• Embellishments like sequins and beads, even just a small amount, can be a problem. I had a sweater with a cute embellished shoulder  -- I found out that you can’t burp a baby over that -- it will be uncomfortable to their belly, and your sequins will be coated in spit up. And what if baby ate one? (Yes, you will think things like that. And it will be a big deal once the baby is yours.)
  • Sometimes other weird things apply. Like I had one shirt with a print that was so interesting to baby that she would pinch me (hard) all day trying to grab it. Every time I wore it. (And it was only that shirt.) I eventually admitted defeat and got rid of it.  

3) You are going to need outfits you can nurse in easily. If you’ve never nursed a baby, most your clothes will likely be either impossible to nurse in (lots of dresses land here) or just way too hard to nurse in. Also... back to the clothes not fitting you -- your boobs will be huge -- shirts that were ok before, are now way more revealing than you intended them to be.

4) Comfort. Ok, I know there is the stereotype of becoming a mom and succumbing to bad fashion in the name of comfort. And I know you personally want to avoid that like the plague. So this is me saying, you can, and you will, make it through motherhood without becoming “gross". But comfort actually does become much more important than it used to be to you. Initially when you’ve just had a baby your body hurts -- you have to wear comfortable things. But besides that small time frame, your entire lifestyle is different now. It makes sense to dress for that instead of fight it.

  • You will be getting entirely less sleep and your postpartum body is tired and depleted from pregnancy. - when you are exhausted comfortable clothes are soothing, uncomfortable clothes are maddening. 
  • You will be moving your body in ways you are not used to, pretty much all day and night -- comfortable clothes are clothes that don’t restrict or pinch you while you do that.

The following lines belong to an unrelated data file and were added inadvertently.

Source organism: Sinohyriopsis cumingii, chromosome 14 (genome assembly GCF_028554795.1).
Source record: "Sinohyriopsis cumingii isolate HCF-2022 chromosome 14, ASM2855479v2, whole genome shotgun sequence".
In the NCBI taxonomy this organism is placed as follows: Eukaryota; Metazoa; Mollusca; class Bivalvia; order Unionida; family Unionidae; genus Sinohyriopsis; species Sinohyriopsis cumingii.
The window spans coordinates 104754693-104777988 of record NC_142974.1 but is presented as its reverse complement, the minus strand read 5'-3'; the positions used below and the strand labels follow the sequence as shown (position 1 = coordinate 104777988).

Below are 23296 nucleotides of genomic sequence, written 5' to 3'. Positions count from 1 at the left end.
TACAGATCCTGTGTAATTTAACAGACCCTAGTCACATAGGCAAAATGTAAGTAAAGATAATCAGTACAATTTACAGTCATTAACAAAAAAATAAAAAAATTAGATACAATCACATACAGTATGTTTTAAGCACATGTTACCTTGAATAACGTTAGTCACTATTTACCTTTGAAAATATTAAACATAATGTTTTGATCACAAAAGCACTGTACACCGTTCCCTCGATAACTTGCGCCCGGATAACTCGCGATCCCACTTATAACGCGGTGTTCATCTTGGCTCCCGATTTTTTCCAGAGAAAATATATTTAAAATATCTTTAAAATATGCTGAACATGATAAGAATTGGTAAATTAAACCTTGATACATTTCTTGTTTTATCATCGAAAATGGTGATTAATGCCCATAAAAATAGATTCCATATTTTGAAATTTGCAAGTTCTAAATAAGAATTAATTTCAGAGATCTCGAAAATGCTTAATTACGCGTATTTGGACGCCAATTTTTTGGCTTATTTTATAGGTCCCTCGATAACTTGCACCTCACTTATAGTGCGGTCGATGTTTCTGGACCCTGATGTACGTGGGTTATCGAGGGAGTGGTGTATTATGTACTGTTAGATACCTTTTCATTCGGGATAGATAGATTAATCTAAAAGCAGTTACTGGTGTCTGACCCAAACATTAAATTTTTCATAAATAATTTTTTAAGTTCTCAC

• Speaking of moving in new ways, carrying a baby (in hands or carseat) is easier done in flats. 
  • Your hormones are a furnace of change, comfortable clothes breath because you will be sweaty for no other reason than being alive.
  •  A postpartum body is not shaped in the shape that most clothes are designed for. Trying to wear normal clothes right now will just pinch and pull. It’s ok to give yourself the grace to wear things you wouldn’t have worn before without guilt. You can be confident this is only a phase. And you will need to get used to life being lived in phases now, babies and children are notorious for “phases.”
Anyway -- most your old clothes don’t feel that great under all these circumstances. Even if they look good, and can be nursed in, and are baby-friendly there is a good chance you won’t feel up to wearing them all day long because they aren’t comfortable enough.

Getting dressed is just a whole new ball game.

Basically…. 90-98% of what you (Lydia) buy in your early twenties will be completely obsolete by your mid twenties and beyond. Because even if it passes ALL the tests, you will find you are veering towards different styles now (less trendy, more subdued and versatile.)

(And here’s my curve ball)
Here is what I desperately wish you would do, anytime you want to shop:

Place $20-40 in a jar, or a bank account and save it.
If you want to shop really bad, stick $100 in the jar.
Because guess what?
When you have your first babies, your husband is going to be in school and money is going to be tight. And maternity clothes are actually rather expensive.
And despite the idea that you’ve always held about pregnant women being gorgeous -- you won’t actually feel gorgeous while you are pregnant. (I know because I am you. And I’ve lived it.) So being limited on what you can buy during this time makes it a lot harder. (Spoiler Alert: Your bra size winds up being crazy and costing a fortune to buy off the rack. Sorta accidentally phunny there.)
So if you save your money now, putting it aside for maternity and postpartum clothes, you can give yourself the guilt free pleasure of feeling pretty while pregnant and freshly mothering. Or at least being able to afford clothes, anyway.

Then after you put your money in a jar. Go do something fun that isn’t shopping. Like master photography. Learn some new sewing techniques. Buy thrift store furniture, make it over and sell it. (That’s fun and makes some money.) Read some more books. (Art history -- interior design stuff -- that really floats your boat. And it will come in handy when you have your own house someday.) Learn to cook. (Spoiler alter -- you’re gonna wanna look into allergy free recipes.)
Something that invests into yourself, not takes from your wallet and fills empty space that doesn’t need to be filled. (Closet space.) Shopping will never make you a better person. Clothes don’t make your life something that it isn’t. (Yes dressing well can improve your mood, and dressing appropriately can help get you hired, but I’m not talking about that. You were taking the idea to an extreme, buying clothes for a extra dressy wedding you weren’t expecting to be invited to because no one you knew was even close to getting married, thinking if you owned that dress you’d magically have somewhere to wear it to.) But if instead of shopping you invest into yourself you can make your life better and something it isn’t yet.